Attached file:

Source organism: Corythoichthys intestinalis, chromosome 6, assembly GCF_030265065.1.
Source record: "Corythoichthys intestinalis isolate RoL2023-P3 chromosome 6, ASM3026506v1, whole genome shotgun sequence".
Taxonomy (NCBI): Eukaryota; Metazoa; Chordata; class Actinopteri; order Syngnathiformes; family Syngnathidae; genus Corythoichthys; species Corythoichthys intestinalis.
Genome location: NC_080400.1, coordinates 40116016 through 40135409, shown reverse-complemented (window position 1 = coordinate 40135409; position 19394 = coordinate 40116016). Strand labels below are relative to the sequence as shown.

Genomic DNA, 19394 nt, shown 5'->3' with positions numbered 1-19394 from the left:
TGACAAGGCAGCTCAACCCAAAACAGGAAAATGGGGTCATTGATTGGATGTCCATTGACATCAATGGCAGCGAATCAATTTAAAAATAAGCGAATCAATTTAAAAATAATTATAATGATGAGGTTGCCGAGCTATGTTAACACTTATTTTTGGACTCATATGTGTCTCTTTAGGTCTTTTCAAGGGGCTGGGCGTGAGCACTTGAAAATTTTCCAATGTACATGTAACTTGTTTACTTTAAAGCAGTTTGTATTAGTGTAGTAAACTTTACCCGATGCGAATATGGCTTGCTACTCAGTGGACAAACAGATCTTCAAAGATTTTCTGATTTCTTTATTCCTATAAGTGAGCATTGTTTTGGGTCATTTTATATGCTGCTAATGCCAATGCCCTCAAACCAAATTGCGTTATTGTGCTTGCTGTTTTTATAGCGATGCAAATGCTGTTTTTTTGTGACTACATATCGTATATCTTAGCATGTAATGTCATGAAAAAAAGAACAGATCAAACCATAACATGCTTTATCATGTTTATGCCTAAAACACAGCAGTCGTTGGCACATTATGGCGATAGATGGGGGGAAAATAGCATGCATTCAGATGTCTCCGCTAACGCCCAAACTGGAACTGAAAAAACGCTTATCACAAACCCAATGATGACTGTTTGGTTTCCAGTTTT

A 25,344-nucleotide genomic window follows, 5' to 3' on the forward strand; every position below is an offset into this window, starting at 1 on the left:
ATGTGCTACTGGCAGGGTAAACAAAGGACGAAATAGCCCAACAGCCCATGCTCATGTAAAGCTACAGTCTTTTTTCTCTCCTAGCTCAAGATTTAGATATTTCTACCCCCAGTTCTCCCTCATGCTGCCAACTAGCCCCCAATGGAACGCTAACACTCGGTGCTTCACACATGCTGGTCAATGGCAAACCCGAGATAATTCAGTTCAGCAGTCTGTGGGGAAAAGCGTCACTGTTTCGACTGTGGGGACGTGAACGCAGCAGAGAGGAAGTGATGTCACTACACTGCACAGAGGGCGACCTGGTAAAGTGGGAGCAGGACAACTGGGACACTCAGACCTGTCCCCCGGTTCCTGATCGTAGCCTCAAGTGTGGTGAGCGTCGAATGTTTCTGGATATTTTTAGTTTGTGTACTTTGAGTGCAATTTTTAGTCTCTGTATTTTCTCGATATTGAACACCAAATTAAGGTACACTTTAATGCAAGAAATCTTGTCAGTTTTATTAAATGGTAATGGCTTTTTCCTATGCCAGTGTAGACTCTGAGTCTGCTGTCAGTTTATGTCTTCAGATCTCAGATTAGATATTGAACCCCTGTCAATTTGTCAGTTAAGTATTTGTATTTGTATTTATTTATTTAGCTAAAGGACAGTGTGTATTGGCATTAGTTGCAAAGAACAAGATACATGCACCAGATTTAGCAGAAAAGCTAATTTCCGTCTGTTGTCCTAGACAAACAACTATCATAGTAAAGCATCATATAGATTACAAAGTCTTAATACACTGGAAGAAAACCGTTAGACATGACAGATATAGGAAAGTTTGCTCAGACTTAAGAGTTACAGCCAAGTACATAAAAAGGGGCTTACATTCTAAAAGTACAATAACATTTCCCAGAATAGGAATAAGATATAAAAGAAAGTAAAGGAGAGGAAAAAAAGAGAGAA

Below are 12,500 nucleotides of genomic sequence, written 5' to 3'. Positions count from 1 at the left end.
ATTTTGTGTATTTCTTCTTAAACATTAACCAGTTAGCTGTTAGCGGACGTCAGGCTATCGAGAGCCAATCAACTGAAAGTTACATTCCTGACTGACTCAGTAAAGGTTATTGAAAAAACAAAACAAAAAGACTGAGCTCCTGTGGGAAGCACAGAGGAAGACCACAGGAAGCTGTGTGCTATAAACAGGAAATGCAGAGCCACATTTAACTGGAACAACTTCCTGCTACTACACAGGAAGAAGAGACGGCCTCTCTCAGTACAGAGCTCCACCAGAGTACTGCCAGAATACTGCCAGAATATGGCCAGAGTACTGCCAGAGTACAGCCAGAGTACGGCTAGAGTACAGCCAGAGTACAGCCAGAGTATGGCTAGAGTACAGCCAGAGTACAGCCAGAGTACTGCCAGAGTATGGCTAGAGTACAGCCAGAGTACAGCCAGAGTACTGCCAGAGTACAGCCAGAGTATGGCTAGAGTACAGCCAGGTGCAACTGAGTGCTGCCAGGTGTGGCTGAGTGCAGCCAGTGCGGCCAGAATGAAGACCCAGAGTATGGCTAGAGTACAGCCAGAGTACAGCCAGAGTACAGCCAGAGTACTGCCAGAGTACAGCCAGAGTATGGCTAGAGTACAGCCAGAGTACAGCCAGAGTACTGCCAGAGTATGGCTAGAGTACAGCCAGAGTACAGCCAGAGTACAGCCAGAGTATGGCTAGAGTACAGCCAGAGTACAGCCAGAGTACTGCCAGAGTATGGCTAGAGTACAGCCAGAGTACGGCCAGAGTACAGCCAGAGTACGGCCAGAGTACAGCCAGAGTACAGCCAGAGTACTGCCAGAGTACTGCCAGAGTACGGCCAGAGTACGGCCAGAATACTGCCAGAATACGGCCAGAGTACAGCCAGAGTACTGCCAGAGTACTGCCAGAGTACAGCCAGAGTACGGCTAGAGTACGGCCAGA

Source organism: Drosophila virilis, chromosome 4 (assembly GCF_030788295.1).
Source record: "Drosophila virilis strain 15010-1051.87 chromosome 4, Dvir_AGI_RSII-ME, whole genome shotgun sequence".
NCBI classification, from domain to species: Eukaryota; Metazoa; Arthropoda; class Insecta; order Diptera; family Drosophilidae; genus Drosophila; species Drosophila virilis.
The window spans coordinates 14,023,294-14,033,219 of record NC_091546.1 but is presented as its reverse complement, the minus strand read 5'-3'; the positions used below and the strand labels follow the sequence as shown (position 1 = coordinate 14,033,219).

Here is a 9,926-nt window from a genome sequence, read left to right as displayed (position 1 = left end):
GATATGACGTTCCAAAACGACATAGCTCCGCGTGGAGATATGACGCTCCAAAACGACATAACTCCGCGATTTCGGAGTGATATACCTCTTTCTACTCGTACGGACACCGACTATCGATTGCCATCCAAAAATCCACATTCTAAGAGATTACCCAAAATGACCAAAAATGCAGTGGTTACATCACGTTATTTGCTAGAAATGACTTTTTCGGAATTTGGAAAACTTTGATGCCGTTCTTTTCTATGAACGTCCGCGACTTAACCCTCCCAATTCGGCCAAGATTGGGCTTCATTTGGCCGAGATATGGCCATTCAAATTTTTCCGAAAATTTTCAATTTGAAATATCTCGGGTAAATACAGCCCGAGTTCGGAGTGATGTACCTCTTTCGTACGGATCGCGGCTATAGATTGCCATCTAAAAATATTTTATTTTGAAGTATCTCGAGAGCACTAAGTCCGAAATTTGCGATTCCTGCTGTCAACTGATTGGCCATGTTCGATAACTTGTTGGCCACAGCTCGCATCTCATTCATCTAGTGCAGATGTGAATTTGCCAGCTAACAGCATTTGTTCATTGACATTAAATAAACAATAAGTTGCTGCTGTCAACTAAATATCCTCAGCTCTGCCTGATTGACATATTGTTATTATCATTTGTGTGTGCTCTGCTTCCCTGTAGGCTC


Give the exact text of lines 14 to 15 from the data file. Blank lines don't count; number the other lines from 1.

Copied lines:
The window spans coordinates 14,023,294-14,033,219 of record NC_091546.1 but is presented as its reverse complement, the minus strand read 5'-3'; the positions used below and the strand labels follow the sequence as shown (position 1 = coordinate 14,033,219).

Here is a 9,926-nt window from a genome sequence, read left to right as displayed (position 1 = left end):